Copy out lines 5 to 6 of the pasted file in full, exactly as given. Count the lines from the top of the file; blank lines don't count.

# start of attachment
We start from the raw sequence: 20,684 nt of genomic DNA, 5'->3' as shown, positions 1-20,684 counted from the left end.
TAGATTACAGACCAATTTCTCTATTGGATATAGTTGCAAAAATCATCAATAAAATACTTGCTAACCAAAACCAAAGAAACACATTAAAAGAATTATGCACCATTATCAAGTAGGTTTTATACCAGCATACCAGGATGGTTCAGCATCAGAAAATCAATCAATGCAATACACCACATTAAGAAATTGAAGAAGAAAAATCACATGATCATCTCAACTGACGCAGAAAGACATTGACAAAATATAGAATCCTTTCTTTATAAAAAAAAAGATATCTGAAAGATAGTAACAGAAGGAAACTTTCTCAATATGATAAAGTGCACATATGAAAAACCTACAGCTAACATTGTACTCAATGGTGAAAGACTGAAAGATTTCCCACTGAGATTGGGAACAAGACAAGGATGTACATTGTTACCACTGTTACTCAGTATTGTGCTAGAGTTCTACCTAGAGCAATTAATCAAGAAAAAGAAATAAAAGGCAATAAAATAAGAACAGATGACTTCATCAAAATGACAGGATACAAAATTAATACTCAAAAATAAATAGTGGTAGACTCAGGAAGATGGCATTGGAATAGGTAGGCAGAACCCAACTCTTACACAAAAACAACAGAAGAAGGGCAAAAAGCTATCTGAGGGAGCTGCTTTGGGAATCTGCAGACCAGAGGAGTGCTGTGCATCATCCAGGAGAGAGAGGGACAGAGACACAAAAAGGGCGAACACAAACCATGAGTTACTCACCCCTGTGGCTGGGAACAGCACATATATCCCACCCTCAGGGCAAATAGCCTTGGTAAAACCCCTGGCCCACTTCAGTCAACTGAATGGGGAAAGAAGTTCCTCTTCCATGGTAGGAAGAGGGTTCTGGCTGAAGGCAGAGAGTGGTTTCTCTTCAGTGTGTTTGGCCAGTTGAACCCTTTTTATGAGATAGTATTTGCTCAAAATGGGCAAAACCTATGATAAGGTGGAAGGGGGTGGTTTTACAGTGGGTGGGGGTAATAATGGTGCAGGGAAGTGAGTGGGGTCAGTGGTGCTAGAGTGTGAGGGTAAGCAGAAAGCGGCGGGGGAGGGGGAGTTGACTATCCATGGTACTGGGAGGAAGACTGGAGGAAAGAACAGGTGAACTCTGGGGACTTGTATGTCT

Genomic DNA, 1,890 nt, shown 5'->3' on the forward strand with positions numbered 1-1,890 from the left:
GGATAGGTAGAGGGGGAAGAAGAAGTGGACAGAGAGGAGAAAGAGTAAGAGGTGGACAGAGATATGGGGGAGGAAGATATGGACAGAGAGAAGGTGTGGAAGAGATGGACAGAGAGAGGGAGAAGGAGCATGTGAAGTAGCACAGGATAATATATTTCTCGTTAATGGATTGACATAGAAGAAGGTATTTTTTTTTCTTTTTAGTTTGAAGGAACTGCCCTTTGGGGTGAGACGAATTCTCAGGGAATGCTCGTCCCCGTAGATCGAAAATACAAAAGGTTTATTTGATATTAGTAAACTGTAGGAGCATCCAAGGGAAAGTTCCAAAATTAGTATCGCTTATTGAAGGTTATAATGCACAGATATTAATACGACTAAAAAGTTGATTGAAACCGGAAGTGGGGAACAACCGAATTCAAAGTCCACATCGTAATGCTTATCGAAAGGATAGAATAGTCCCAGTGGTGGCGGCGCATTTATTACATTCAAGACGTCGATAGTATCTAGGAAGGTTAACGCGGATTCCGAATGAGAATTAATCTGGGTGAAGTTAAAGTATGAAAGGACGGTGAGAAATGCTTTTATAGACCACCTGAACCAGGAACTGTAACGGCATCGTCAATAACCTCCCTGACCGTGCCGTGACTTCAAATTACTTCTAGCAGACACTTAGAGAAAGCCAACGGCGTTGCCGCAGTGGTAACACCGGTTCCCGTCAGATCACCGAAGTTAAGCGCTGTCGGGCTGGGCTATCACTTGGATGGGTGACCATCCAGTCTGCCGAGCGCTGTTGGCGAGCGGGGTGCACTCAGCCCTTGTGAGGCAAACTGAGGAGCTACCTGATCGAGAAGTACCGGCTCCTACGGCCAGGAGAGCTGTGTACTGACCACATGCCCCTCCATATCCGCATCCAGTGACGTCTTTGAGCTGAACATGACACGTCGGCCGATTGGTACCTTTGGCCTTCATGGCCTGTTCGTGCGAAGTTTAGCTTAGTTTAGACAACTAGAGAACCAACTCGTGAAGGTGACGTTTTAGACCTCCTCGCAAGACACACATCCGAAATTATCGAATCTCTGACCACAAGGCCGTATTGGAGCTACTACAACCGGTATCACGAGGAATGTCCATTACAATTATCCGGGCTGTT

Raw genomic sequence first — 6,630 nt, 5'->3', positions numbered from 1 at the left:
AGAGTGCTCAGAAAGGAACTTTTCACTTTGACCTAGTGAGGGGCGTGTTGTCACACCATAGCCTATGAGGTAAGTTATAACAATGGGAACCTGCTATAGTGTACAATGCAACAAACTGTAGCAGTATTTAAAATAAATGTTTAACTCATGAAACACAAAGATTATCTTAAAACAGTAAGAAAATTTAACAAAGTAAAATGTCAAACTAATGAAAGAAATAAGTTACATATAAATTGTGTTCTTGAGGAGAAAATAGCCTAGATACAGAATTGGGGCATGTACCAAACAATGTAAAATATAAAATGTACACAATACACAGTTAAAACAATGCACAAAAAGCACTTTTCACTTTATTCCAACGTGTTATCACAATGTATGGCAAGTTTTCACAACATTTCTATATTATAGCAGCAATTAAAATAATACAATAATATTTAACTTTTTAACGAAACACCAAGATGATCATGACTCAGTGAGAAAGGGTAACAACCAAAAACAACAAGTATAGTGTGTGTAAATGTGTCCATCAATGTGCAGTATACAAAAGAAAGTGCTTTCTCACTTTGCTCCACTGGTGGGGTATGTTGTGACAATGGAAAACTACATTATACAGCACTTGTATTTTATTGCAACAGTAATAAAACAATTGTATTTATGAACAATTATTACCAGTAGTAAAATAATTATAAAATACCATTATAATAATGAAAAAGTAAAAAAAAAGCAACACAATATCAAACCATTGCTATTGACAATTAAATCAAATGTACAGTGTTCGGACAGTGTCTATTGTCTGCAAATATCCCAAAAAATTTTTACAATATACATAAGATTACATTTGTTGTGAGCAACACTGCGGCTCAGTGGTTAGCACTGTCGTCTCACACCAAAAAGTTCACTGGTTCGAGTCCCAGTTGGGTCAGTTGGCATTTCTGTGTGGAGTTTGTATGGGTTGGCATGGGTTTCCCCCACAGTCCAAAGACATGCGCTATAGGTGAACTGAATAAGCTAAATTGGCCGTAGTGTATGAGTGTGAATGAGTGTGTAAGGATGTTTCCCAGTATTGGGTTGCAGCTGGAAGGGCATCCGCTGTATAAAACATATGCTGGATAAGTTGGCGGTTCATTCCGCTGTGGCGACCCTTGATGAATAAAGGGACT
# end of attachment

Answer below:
Raw genomic sequence first — 6,630 nt, 5'->3', positions numbered from 1 at the left:
AGAGTGCTCAGAAAGGAACTTTTCACTTTGACCTAGTGAGGGGCGTGTTGTCACACCATAGCCTATGAGGTAAGTTATAACAATGGGAACCTGCTATAGTGTACAATGCAACAAACTGTAGCAGTATTTAAAATAAATGTTTAACTCATGAAACACAAAGATTATCTTAAAACAGTAAGAAAATTTAACAAAGTAAAATGTCAAACTAATGAAAGAAATAAGTTACATATAAATTGTGTTCTTGAGGAGAAAATAGCCTAGATACAGAATTGGGGCATGTACCAAACAATGTAAAATATAAAATGTACACAATACACAGTTAAAACAATGCACAAAAAGCACTTTTCACTTTATTCCAACGTGTTATCACAATGTATGGCAAGTTTTCACAACATTTCTATATTATAGCAGCAATTAAAATAATACAATAATATTTAACTTTTTAACGAAACACCAAGATGATCATGACTCAGTGAGAAAGGGTAACAACCAAAAACAACAAGTATAGTGTGTGTAAATGTGTCCATCAATGTGCAGTATACAAAAGAAAGTGCTTTCTCACTTTGCTCCACTGGTGGGGTATGTTGTGACAATGGAAAACTACATTATACAGCACTTGTATTTTATTGCAACAGTAATAAAACAATTGTATTTATGAACAATTATTACCAGTAGTAAAATAATTATAAAATACCATTATAATAATGAAAAAGTAAAAAAAAAGCAACACAATATCAAACCATTGCTATTGACAATTAAATCAAATGTACAGTGTTCGGACAGTGTCTATTGTCTGCAAATATCCCAAAAAATTTTTACAATATACATAAGATTACATTTGTTGTGAGCAACACTGCGGCTCAGTGGTTAGCACTGTCGTCTCACACCAAAAAGTTCACTGGTTCGAGTCCCAGTTGGGTCAGTTGGCATTTCTGTGTGGAGTTTGTATGGGTTGGCATGGGTTTCCCCCACAGTCCAAAGACATGCGCTATAGGTGAACTGAATAAGCTAAATTGGCCGTAGTGTATGAGTGTGAATGAGTGTGTAAGGATGTTTCCCAGTATTGGGTTGCAGCTGGAAGGGCATCCGCTGTATAAAACATATGCTGGATAAGTTGGCGGTTCATTCCGCTGTGGCGACCCTTGATGAATAAAGGGACT